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legal empowerment

legal empowerment, non-profit, public interest law, social change

New holistic legal services program in Rhode Island

As someone who is a big proponent of a “holistic legal services model,” I was incredibly excited to hear about a program launched in 2013 with support from the Kresge Foundation. The program, the Holistic Legal Assistance Network (HLAN) is hosted within Rhode Island Legal Services, and utilizes a holistic approach to identify and address the underlying social problems preventing an individual from moving forward out of poverty. This program implements exactly the model I have been advocating on this blog for a while. The program integrates both legal and non-legal support and strategies and provides a continuity of care across the spectrum of a client’s…

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international development, legal empowerment

Justice and Development: the Post-2015 Agenda

Recently, the new post-2015 agenda has been determined — and it’s called The 2030 Agenda for Sustainable Development.  After advocacy by civil society organizations, the new 2030 agenda includes — for the first time — targets on justice and governance, recognizing the importance of fundamental rights, transparency, accountability, and access to justice to sustainable and stable societies. Goal 16 is “Promote peaceful and inclusive societies for sustainable development, provide access to justice for all and build effective, accountable and inclusive institutions at all levels.”  This goal, impressively, includes reducing all forms of violence; ending abuse, exploitation, trafficking, and violence against children; promoting the…

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human rights, international development, legal empowerment, public interest law, women's rights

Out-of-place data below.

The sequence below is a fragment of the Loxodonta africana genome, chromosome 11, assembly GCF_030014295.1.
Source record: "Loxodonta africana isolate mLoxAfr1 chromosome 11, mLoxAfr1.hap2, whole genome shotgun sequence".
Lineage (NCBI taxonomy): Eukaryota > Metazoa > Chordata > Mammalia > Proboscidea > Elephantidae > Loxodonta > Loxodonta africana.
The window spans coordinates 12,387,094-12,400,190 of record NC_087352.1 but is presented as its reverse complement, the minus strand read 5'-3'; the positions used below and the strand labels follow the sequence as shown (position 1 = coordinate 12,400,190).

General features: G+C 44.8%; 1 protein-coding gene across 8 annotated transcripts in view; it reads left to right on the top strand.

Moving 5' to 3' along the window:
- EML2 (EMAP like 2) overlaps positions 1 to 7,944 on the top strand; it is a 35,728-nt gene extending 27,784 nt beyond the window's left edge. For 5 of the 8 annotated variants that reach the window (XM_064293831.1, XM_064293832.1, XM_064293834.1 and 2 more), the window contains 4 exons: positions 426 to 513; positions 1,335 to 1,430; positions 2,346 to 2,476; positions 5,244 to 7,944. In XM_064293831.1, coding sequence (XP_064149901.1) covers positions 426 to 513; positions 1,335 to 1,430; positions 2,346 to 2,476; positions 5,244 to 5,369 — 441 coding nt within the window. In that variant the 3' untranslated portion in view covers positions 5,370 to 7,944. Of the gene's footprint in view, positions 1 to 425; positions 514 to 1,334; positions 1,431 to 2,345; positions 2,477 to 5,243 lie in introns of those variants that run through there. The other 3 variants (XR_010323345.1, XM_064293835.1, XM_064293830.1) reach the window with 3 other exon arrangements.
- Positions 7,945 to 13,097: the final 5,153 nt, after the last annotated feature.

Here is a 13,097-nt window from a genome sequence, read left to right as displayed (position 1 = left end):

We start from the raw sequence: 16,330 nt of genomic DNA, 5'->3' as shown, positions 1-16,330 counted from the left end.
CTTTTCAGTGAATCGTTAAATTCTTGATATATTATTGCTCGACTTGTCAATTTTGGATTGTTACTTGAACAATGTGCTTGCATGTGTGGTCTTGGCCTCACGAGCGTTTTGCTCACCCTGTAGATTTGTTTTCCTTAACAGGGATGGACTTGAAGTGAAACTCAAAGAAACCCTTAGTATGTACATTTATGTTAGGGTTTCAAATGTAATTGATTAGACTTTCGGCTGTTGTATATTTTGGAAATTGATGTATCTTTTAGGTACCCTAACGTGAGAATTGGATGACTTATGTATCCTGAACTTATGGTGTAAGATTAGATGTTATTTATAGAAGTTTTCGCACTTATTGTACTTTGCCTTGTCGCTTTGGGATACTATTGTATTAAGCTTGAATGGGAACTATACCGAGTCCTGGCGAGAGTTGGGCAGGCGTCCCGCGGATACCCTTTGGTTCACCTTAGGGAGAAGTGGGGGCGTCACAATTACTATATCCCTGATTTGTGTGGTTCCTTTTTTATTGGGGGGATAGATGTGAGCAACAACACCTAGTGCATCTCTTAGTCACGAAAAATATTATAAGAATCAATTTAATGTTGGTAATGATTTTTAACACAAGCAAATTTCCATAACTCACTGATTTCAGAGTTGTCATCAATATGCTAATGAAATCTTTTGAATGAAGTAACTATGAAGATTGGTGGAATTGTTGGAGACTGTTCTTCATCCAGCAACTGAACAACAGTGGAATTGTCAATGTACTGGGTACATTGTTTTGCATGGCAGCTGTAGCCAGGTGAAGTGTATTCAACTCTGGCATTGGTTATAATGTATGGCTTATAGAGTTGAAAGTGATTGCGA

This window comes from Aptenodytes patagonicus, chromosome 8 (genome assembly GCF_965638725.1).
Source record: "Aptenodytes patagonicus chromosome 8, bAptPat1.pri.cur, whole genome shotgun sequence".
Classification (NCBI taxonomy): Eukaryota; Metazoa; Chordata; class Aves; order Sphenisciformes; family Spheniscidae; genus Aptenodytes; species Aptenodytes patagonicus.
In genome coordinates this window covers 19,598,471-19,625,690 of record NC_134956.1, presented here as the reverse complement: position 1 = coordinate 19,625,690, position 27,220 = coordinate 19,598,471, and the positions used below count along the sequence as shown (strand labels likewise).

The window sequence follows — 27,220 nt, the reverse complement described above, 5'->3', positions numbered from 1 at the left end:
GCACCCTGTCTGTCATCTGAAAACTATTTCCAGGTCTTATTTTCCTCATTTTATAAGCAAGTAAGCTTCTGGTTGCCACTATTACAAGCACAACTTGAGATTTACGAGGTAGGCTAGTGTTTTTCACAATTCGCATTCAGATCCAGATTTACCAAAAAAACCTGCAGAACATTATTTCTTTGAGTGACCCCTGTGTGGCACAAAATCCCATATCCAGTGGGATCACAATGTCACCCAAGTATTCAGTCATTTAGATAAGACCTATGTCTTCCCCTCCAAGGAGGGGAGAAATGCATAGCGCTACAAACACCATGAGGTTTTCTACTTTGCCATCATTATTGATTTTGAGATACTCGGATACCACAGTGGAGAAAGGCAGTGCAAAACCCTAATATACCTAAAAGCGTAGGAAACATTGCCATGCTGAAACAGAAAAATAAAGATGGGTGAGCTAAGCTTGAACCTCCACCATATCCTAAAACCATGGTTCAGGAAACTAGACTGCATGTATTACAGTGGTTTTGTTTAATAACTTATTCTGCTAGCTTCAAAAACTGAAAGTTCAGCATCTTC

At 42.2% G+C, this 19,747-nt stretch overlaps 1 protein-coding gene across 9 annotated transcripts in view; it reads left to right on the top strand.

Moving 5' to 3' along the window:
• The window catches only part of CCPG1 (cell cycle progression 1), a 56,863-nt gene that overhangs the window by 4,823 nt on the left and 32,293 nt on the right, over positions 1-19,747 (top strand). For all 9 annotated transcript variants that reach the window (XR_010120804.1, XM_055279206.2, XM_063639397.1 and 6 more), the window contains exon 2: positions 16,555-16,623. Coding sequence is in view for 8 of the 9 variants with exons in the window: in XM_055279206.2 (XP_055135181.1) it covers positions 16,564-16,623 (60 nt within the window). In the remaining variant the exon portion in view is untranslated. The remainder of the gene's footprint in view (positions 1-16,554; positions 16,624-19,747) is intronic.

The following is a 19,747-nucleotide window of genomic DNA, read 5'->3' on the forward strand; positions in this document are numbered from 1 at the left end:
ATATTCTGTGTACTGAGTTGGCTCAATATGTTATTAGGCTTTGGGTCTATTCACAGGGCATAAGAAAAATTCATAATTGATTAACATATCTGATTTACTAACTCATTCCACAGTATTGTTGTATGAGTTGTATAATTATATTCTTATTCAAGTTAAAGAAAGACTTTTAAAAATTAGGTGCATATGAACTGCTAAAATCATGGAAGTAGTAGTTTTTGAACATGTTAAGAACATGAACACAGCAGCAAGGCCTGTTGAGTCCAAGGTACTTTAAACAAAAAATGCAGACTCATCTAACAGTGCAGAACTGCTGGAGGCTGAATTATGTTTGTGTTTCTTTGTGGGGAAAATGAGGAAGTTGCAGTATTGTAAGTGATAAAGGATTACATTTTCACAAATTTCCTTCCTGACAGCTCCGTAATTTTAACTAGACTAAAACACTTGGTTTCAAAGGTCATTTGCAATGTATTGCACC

The role of access to justice in combating gender violence

In the worldwide movement to end domestic and gender-based violence, most efforts to combat violence against women and girls fall into two spheres: so-called prevention and response — similar to interventions in other realms, such as the healthcare field. ‘Prevention’ efforts approach gender violence with the idea that breaking down systems of patriarchy and oppression is the ultimate goal, and the root cause of gender violence. If we can disrupt the patriarchal order, we can begin to more effectively reduce and end gender violence. Many prevention efforts seek to change social and cultural norms as an attempt to reduce gender inequity. By changing…

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human rights, international justice, legal empowerment, public interest law, women's rights

Online Symposium on Justice and Customary Law

Hello friends! Yet another (shameless?) plug: I recently organized an Online Symposium for the Harvard Human Rights Journal on access to justice, particularly via customary and informal systems, and we received a range of fascinating submissions from scholars and practitioners around the world. Read more below and check out these illuminating articles: From the Informal to the Formal: Examining Access to Justice and Customary Justice Mechanisms  The HHRJ Online Symposium this year centers on issues of access to justice to the poor around the world, with a particular focus on examining the challenges that exist within informal, customary and traditional mechanisms of dispute resolution. In many…

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feature friday, legal empowerment, public interest law, social change

Feature Friday: Justice and Empowerment Initiatives

Today (after a long pause between ‘Feature Fridays!’) I’d like to highlight an exciting new community-based lawyering organization in Nigeria, Justice and Empowerment Initiatives.  I’m truly excited about their approach, which truly aims to be far more community-based and involves not just litigation but community paralegalism, advocacy, and mobilization/movement-building. JEI’s three prongs of work are: training community-based paralegals, engaging in movement building, and finally – strategic advocacy. JEI trains, monitors, and supports networks of individuals providing community-based paralegal services in rural and urban poor communities in Nigeria. A particularly exciting aspect of their model is their community-owned initiatives in Nigera. JEI helps to set…